That negotiation between style and substance manifests itself on the court. As the teams take the floor you can’t help but notice the Gee-Gees are all hip hop while the Ravens are all business. As Ottawa players dance and cheer in the pre-game celebration circle, Carleton players look like there is nothing to celebrate – they are subdued, almost as if sedated. The Ravens approach every game with steely intensity. It carries over into the way they play. Ottawa, on the other hand, plays with fluidity and self expression that gives the impression that plays are just suggested guidelines. The Ravens are more apt to colour in the lines. The focus of everything done offensively is to get the best match-up and exploit it with an efficiency that forces the opponent to react, rotate and yield another advantageous match-up. Different strokes for very different folks but those divergent paths get them to the same place, the top. I can’t imagine either club’s culture being successful any other way.

For years, the thought of the two schools being bitter rivals was as one-sided as the outcomes were. Like every other school, Ottawa was dominated by Carleton. Yet the big brother Ravens have had to take the little brother Gee-Gees increasingly seriously in recent years as Ottawa has become increasingly successful. Although they’ve long played Carleton tough and sporadically beat them, the crowning of the Gee-Gees comeback came when Ottawa upset Carleton in the 2014 Wilson Cup, Johnny Berhanemeskel’s buzzer-beater instantly became the biggest shot in program history. Although Ottawa wrestled away a conference championship banner, Carleton held serve and maintained their stranglehold on national titles a week later, beating the Gee-Gees in the CIS championship final.

Yet, two teams in the finals from the same city in a tournament held in the nation’s capital underscored the fact that Ottawa is the capital of collegiate basketball in Canada.

Although their success and profile affords them the ability to recruit nationally, both teams still boast three players from Ottawa. The pipeline of rotation players from the nation’s capital is one of the keys to the programs’ sustained successes. The Ottawa high school and club circuits are among the most dense in talent per capita in the country. “The teams here are still focused on teaching and helping players learn how to play the right way and there is less focus on exposure and individual play, like maybe in some of the other areas,” Derouin says.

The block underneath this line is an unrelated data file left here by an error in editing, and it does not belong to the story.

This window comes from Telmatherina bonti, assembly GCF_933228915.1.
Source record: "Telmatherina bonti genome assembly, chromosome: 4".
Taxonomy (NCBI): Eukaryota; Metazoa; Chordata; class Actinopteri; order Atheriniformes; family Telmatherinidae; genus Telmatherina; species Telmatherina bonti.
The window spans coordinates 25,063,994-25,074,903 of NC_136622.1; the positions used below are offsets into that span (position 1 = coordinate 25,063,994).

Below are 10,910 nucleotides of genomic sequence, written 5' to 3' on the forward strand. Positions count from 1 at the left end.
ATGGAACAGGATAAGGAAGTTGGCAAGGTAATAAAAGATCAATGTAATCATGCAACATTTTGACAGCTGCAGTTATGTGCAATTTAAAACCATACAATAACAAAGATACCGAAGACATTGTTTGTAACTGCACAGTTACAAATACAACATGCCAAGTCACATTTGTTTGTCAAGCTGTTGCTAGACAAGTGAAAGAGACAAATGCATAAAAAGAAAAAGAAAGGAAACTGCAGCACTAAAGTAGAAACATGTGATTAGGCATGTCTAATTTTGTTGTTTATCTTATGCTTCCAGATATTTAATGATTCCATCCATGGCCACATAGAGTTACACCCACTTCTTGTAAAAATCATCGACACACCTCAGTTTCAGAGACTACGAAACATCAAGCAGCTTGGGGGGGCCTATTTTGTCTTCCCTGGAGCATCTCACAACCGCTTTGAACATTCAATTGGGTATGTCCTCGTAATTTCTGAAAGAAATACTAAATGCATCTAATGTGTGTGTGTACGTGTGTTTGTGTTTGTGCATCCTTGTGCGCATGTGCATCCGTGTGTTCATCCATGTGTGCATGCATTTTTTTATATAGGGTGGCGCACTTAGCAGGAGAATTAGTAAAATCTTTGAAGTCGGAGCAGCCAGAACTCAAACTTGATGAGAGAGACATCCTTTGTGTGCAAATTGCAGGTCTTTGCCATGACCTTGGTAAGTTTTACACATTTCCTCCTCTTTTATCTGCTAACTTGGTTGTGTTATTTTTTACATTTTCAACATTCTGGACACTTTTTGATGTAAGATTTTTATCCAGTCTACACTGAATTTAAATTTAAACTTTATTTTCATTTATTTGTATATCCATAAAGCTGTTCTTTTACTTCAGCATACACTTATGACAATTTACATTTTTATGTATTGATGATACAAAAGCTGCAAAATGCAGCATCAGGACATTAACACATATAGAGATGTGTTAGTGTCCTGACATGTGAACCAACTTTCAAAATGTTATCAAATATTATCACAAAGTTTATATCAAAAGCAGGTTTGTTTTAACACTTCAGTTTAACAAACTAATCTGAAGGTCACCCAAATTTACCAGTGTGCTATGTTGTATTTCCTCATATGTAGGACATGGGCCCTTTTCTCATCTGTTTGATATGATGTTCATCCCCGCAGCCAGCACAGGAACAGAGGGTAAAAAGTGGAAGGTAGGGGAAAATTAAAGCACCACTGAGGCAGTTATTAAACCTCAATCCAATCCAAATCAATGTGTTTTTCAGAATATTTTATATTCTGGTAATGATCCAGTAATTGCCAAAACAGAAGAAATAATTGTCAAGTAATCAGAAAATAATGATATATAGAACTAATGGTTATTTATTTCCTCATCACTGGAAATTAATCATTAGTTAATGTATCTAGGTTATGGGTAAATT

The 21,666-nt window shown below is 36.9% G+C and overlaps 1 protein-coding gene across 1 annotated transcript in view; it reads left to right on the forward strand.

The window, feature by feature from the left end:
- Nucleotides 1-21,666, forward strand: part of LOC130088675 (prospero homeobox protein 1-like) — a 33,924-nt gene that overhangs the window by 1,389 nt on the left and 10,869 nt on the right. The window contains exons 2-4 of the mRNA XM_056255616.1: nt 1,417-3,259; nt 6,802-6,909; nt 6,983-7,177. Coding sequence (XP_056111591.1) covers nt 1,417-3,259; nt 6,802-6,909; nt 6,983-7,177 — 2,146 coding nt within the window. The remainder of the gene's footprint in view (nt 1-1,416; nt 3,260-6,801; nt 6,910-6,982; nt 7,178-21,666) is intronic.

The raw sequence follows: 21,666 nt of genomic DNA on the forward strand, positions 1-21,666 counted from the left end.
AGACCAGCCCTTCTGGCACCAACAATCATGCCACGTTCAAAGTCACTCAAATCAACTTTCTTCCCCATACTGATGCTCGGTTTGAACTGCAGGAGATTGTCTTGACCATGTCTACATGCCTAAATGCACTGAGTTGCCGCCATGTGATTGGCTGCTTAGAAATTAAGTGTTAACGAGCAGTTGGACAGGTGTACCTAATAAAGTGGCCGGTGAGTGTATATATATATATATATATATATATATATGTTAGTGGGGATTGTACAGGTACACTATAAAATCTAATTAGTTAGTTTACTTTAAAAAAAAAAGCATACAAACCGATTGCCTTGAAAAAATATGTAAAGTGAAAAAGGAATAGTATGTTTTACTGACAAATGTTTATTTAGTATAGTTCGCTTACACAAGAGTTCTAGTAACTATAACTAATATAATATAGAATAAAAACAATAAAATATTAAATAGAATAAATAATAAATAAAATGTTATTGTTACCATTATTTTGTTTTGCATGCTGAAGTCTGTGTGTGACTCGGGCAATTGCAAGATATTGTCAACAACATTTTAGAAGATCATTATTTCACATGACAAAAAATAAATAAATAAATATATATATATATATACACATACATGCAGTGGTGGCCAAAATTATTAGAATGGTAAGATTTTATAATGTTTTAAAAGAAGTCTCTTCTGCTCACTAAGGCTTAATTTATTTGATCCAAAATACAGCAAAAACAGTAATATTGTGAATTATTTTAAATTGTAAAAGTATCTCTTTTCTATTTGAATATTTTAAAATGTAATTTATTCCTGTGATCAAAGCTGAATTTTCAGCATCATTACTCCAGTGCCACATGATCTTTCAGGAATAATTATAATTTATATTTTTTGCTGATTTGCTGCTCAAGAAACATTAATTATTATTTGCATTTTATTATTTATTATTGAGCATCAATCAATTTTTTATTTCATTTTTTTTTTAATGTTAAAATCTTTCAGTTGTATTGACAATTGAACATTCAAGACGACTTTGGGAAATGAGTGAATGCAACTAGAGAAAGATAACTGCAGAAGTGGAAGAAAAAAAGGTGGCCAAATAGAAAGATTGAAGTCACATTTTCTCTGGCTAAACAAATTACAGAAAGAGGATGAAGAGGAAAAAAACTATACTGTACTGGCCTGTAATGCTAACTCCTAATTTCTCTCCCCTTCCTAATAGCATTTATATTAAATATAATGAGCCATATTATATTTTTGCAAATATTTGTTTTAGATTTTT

The hometown benefit has snowballed over time, with aspiring generations of Ottawa area players who want to play for one of their hometown universities. Derouin boasts “I would like to think that the two strong CIS programs have also helped fuel the grass roots programs in the area. Seeing the two teams succeed can only help with the growth of the sport locally.” If you win the Bytown battle, you also win the recruiting battle.

In fact, aside from on-court success and a long list of alums who went on to play pro, the best advertisement for prospective recruits is the spectacle around the Capital Hoops Classic and the guarantee that you’re going to play in multiple games with playoff like atmospheres in the regular season without having to leave your area code. “Anyone who plays sports or follows sports, loves a rivalry. Even more exciting if you can be a part of that rivalry. There’s no question that it has helped both teams, especially the show case game at Capital Hoops,” says Derouin. The 2015 incarnation of the rivalry starts this weekend at Montpetit Hall. With the change in the OUA divisional alignment and playoff structure due to the league’s expansion, the outcome of the Ottawa home-and-away series will most likely determine who hosts the OUA finals this year, a new wrinkle that will add to the stakes in what is already a contentious matchup with little margin of error.

The bell rings for round one of a possible four Saturday night.

Follow Donnovan on Twitter: @donnovanbennett

Scott Harrigan